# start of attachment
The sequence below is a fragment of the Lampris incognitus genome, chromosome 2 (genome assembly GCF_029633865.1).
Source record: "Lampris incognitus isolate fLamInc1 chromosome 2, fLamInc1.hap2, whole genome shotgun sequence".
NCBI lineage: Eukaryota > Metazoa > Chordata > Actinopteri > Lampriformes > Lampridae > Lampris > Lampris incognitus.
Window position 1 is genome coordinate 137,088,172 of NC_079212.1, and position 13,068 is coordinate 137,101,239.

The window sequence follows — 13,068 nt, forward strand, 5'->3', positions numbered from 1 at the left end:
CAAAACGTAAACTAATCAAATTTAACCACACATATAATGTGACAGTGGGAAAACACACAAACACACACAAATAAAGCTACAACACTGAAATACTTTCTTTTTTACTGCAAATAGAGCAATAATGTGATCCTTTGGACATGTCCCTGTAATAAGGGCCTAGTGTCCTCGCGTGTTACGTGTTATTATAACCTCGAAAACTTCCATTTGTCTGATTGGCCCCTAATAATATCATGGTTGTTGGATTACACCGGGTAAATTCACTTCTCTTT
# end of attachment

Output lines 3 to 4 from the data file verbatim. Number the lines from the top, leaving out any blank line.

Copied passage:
NCBI lineage: Eukaryota > Metazoa > Chordata > Actinopteri > Lampriformes > Lampridae > Lampris > Lampris incognitus.
Window position 1 is genome coordinate 137,088,172 of NC_079212.1, and position 13,068 is coordinate 137,101,239.